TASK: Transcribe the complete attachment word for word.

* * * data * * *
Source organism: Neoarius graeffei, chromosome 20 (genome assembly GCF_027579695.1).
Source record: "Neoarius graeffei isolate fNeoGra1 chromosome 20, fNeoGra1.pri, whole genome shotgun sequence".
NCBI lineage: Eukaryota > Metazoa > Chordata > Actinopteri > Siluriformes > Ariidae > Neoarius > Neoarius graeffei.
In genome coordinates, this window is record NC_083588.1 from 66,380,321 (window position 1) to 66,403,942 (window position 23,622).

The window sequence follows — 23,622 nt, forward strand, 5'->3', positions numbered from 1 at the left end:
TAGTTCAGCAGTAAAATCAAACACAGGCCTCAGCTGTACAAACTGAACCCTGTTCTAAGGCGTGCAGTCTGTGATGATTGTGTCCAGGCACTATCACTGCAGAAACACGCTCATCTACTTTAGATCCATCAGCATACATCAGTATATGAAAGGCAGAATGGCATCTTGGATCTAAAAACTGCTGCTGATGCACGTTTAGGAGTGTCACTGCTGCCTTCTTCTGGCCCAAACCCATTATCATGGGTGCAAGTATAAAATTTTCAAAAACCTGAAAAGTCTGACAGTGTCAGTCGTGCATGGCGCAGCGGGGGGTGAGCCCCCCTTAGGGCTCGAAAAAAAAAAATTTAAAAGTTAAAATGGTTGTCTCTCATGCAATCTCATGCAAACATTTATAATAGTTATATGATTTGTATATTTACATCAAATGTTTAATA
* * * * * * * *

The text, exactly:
Source organism: Neoarius graeffei, chromosome 20 (genome assembly GCF_027579695.1).
Source record: "Neoarius graeffei isolate fNeoGra1 chromosome 20, fNeoGra1.pri, whole genome shotgun sequence".
NCBI lineage: Eukaryota > Metazoa > Chordata > Actinopteri > Siluriformes > Ariidae > Neoarius > Neoarius graeffei.
In genome coordinates, this window is record NC_083588.1 from 66,380,321 (window position 1) to 66,403,942 (window position 23,622).

The window sequence follows — 23,622 nt, forward strand, 5'->3', positions numbered from 1 at the left end:
TAGTTCAGCAGTAAAATCAAACACAGGCCTCAGCTGTACAAACTGAACCCTGTTCTAAGGCGTGCAGTCTGTGATGATTGTGTCCAGGCACTATCACTGCAGAAACACGCTCATCTACTTTAGATCCATCAGCATACATCAGTATATGAAAGGCAGAATGGCATCTTGGATCTAAAAACTGCTGCTGATGCACGTTTAGGAGTGTCACTGCTGCCTTCTTCTGGCCCAAACCCATTATCATGGGTGCAAGTATAAAATTTTCAAAAACCTGAAAAGTCTGACAGTGTCAGTCGTGCATGGCGCAGCGGGGGGTGAGCCCCCCTTAGGGCTCGAAAAAAAAAAATTTAAAAGTTAAAATGGTTGTCTCTCATGCAATCTCATGCAAACATTTATAATAGTTATATGATTTGTATATTTACATCAAATGTTTAATA